Promoter Extraordinaire Jim Welch Passes Away

by Bob Johnson 0

Two-and-a-half days before the new year and new decade arrived, one of bowling’s brightest promotional minds passed away.

Jim Welch

Jim Welch’s career in bowling spanned several communities and a handful of companies, although he is perhaps best known for stints in Florida, Las Vegas and the Dallas-Ft. Worth area. At the time of his passing, he was the Director of Competitive Bowling for Bowlero Corporation.

“Heartbroken over the passing of Jim Welch, a beloved member of the Bowlero Corp. family, the bowling community, and a dear friend,” said Bowlero’s Colie Edison in a Facebook post. Also the CEO of the PBA, Edison added, “It's hard to put into words how much he will be missed.”

Like so many bowling executives of the mid- to late-21st century, Welch, who died Dec. 29 at age 63, started at the bottom and worked his way up. Many long-time friends remember his days as a deskman. But having a highly creative mind meant he was destined for higher positions and greater responsibility. Even though he possessed an impressive resumé of league and tournament development, he always seemed to be working on the next great league format or tournament promotion.

Beginning in 1995, Welch began a nearly 11-year stint with Schumacker and Company as he developed tournament formats, oversaw the operation of events, sought sponsors and worked with local convention and visitor bureaus. During that time, he created the website for the Don Carter chain of bowling centers.

Welch owned and operated the Elite Bowlers Tour at approximately the same time, promoting and operating tournaments for competitive bowlers in Texas, Oklahoma and Louisiana. Over a 10-year span, EBT events paid out more than $4 million.

Next came a stint in Las Vegas, where he had management positions at the 72-lane bowling center at Sunset Station and then the 56-lane center at Sam’s Town. He helped bring large-scale tournaments to Las Vegas, often working in concert with Las Vegas Events, including the WTBA World and Senior Championships, Junior Gold Championships, Team USA Trials, TNBA Championships and others.

After managing the 64-lane Sparez in Davie, Fla., for a short period, Welch joined the company then known as BowlmorAMF. He was responsible for creating and executing leagues and tournaments at 10 centers in the Dallas-Ft. Worth area, and also acted as a brand ambassador in that market area.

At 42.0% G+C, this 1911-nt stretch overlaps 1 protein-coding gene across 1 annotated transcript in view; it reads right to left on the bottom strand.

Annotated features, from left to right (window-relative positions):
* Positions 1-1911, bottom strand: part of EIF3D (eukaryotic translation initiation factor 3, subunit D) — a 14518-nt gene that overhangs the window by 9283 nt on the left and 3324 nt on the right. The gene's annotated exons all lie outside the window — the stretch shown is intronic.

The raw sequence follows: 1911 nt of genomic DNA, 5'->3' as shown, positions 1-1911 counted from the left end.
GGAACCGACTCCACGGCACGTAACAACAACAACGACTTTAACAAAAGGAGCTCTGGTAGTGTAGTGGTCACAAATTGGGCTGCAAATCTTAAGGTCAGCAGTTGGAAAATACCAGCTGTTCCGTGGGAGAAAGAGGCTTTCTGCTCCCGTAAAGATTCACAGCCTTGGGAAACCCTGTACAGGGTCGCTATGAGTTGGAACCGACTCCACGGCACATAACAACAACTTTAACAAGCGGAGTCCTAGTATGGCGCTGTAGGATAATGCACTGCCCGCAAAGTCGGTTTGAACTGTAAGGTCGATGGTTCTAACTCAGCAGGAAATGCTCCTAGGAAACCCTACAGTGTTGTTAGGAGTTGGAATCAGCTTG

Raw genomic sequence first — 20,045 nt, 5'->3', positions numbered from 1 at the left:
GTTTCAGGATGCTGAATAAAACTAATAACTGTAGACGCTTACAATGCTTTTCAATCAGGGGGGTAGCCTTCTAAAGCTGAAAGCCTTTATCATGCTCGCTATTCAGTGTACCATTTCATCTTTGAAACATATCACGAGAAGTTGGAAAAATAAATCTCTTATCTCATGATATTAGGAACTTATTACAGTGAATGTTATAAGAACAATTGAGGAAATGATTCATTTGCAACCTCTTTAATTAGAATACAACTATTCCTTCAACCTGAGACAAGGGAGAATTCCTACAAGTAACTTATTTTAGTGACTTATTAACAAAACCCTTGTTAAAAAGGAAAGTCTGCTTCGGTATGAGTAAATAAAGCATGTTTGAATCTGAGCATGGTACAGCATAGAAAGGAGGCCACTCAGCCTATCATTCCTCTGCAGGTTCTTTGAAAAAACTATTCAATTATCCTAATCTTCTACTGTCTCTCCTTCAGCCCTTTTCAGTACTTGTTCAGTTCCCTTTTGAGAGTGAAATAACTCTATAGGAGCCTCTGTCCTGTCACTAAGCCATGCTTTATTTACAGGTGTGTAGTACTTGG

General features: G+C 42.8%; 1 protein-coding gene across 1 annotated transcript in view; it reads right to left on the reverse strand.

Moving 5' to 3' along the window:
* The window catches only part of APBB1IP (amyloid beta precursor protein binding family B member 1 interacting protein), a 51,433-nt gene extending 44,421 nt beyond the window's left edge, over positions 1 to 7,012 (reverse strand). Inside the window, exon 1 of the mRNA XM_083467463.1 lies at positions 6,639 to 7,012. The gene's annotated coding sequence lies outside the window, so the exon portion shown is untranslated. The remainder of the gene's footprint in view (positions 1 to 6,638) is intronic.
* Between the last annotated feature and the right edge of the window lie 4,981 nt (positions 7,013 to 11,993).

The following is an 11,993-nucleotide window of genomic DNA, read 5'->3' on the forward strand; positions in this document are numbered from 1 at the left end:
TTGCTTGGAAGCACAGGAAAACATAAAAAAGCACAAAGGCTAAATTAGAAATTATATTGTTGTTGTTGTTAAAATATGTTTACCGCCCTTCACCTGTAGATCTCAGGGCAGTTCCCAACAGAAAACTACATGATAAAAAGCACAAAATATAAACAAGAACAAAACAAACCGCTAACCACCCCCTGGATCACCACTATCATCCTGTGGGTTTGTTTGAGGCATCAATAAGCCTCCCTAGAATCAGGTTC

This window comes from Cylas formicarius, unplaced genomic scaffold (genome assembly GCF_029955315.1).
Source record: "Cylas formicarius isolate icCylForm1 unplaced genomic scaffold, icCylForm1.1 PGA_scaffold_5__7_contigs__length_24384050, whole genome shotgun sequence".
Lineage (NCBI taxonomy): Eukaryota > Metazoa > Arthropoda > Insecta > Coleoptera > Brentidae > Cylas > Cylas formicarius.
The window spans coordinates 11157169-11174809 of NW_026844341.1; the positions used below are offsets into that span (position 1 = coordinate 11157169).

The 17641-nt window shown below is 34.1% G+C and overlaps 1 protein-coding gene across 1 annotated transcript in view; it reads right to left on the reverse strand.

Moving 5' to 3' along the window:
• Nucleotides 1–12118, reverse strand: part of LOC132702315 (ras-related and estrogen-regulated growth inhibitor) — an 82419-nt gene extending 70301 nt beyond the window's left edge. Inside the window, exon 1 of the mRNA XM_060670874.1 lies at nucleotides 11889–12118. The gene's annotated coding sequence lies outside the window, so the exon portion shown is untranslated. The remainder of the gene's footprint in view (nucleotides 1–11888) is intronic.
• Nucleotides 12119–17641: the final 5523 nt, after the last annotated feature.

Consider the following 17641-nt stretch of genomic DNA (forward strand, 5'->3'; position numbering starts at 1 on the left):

“I first met Jim in 2015 when one of our centers (AMF Garland) was hosting the U.S. Open,” recalled Bowlero Corporation’s Director of League Development, Mike Sledz. “As soon as we met, I knew we would get along. We both had a long history in bowling and shared stories about people we both knew in the industry. The one thing that immediately struck me about Jim was how welcoming he made everyone feel. Whether he knew someone for years or was just meeting someone for the first time, people felt comfortable around him.”

“Jim was definitely connected,” Sledz added. “I honestly believe he had a phone number for everyone in the bowling industry. And, more importantly, he was respected. He was as honest as the day is long, and he was truly passionate about bowling.”

Among the projects Welch and Sledz worked on together were the Petersen Classic, Bowlero Youth Championships and Bowlero Elite Series.

Since 2003, Welch served as the volunteer tournament director of the Luci Bonneau Mixed Doubles in Houston, which grew from a grass-roots fundraiser for cancer research into an always-sold-out stop on the PBA and PWBA Tours.

“One of my worst day’s ever,” said “Luci” founder and 2019 PWBA Hall of Fame inductee Donna Conners in a Facebook post. “To someone I admired and shared so much with, I can’t imagine this world without you in it. We love you Jimmy. RIP.”

Welch's obituary in the Dallas Morning News can be accessed here:

Bob Johnson

Bob Johnson has received more national writing awards than any other bowling writer — close to 70 over the course of his 40-year career. He began at age 16 as a staff writer and then assistant editor for the weekly Pacific Bowler newspaper in his native California, and within three years was writing feature stories for Bowlers Journal. He has written for the magazine ever since, except for a five-year span when he was hired as the founding editor of another magazine. He moved to Chicago in 2000 and spent 13 years in the Windy City, including five as Bowlers Journal’s Editor. In 1975, Johnson received the Robert E. Kennedy Award as California’s top undergraduate high school journalist. Five years earlier, on the lanes, he had shared the Bantam Division Doubles championship in the Orange County Junior Bowling Association Championships. Today, he continues to work full-time for Bowlers Journal as its Senior Editor, to write his popular “Strikes Me” column, and to edit Luby Publishing Inc.’s weekly business-to-business Cyber Report.

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